Time was getting short: We were due in Boston the next day to help Daughter No. 2 move from a summer apartment back to campus and I still hadn’t found the folding dryer rack I was to bring.
The laundry contraption that went with her to college as a freshman had broken piece by piece, its remnants finally tossed in May as her junior year ended.
But I wasn’t having much luck with a replacement. The ones I saw at the big-box stores seemed pretty flimsy — they’d never hold up to air-drying multiple pairs of just-washed jeans — and it was too late to order online.
So I decided to try my luck at Boscov’s and voila! The chrome-colored rack I found there was as snazzy as it was sturdy, and had none of the plastic parts or tiny screws that had doomed its predecessor.
Boscov’s came through once again.
The family-owned chain, started a century ago in Pennsylvania, still offers the kind of soup-to-nuts shopping directory that once characterized American department stores: cosmetics, clothing, electronics, housewares, appliances, jewelry. These days, those departments have their own popular niche chains — Sephora, Gap, Best Buy — but at Boscov’s they remain under one roof.
The Great Recession, though, was almost the company’s undoing.
Just as a third generation of the family took the helm and planned to expand to 50 stores by buying 10 locations from Macy’s, the financial meltdown hit. Boscov’s suddenly faced the dual challenge of tightening credit and cautious consumers as it tried to lay out money to enter new markets.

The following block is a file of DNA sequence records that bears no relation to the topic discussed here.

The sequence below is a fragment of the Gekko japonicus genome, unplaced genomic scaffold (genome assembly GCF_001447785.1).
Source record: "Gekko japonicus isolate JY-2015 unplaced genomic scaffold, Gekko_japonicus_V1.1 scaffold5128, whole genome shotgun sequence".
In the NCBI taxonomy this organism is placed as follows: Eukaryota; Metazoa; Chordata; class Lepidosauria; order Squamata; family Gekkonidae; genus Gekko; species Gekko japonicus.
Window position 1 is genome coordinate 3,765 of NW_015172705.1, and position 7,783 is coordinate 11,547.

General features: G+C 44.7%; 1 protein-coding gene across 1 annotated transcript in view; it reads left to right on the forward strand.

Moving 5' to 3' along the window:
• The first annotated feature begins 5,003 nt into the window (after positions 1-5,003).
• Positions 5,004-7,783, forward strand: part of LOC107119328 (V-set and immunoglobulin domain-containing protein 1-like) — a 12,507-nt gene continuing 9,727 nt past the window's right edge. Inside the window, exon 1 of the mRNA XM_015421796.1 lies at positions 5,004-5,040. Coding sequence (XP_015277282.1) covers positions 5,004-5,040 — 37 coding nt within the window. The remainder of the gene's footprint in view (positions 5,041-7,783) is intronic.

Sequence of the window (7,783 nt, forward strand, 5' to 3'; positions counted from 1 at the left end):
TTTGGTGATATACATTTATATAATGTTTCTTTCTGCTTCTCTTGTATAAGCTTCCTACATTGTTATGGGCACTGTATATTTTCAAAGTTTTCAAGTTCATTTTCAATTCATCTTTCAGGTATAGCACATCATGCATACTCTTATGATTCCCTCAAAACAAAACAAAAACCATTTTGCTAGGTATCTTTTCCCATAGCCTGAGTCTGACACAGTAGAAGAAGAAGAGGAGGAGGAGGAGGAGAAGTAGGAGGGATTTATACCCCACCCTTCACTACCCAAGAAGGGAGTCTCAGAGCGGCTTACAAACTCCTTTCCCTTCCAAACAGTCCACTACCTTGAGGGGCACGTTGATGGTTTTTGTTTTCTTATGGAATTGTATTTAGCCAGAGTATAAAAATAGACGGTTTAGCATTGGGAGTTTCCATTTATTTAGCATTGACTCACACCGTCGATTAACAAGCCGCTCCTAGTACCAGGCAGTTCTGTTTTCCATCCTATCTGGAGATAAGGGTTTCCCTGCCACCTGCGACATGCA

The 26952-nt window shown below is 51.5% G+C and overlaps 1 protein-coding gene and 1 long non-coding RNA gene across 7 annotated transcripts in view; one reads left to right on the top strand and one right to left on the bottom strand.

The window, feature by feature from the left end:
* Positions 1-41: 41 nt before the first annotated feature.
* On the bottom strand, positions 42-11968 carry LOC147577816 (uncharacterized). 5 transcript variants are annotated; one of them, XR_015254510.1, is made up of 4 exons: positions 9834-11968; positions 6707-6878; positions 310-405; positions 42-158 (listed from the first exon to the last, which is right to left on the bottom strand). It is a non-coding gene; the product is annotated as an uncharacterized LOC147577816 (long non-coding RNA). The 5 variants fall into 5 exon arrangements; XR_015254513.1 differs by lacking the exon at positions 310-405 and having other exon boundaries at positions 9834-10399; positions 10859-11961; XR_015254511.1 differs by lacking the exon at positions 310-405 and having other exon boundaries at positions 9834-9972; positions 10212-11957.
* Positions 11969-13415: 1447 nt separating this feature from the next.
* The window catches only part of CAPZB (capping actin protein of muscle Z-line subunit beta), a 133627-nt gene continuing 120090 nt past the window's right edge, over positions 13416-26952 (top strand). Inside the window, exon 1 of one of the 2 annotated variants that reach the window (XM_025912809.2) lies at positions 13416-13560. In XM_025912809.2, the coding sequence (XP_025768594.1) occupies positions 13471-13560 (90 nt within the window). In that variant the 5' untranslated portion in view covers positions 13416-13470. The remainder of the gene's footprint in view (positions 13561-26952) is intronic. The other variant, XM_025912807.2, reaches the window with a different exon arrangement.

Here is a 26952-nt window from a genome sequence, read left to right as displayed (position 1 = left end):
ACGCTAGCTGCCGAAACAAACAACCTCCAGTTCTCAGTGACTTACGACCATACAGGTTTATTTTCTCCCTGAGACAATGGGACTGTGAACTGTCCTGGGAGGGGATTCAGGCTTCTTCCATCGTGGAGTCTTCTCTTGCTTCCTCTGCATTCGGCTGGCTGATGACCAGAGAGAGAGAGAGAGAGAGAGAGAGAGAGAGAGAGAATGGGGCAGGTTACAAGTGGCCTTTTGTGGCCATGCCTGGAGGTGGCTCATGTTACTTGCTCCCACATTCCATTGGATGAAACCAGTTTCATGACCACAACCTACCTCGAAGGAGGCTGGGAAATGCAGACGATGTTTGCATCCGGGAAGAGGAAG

In August 2008, the company filed for Chapter 11 bankruptcy protection and soon closed most of the newly acquired stores. By December that year, former executives Albert Boscov and Ed Lakin, son and son-in-law of founder Solomon Boscov, came out of short-lived retirement to help rescue the company.
Pulling together $300 million in private and public money — including some $40 million in loan guarantees pledged by Pennsylvania — Boscov and Lakin succeeded in holding off a suitor that might have liquidated the chain.
By September 2009, the reorganization was complete — with Albert Boscov reportedly shedding a tear as he attended the final technical hearing on the case to thank the judge and lawyers who had overseen the proceedings.
Next week, Boscov’s will open a new store at White Marsh Mall in Baltimore — at the same site abandoned when the company closed stores in 2008. It will be the second new store since the reorganization, following last year’s opening at Monmouth Mall in Eatontown, N.J. That store, not far from Asbury Park and the Jersey shore, also was a location closed by Boscov’s in 2008.
Next summer, a third new store will open at Woodbridge Center near Perth Amboy, N.J., bringing the Boscov’s chain to 43 stores in five states.
Toni Miller, who joined Boscov’s as chief financial officer in 2009, told me the company plans to open one to two new stores a year “where it makes sense.” Rapid expansion is not in the cards, she said, but stores will be added as they make “strategic, financial sense as opportunities arise.” With the White Marsh opening Oct. 5, Boscov’s will have 8,000 employees, she said. Sales, which were listed as $1.3 billion annually in the bankruptcy filing, should reach $1 billion this year.
Asked if that goal was realistic, given signs the economy may be weakening again, Miller answered confidently, “Oh yes.”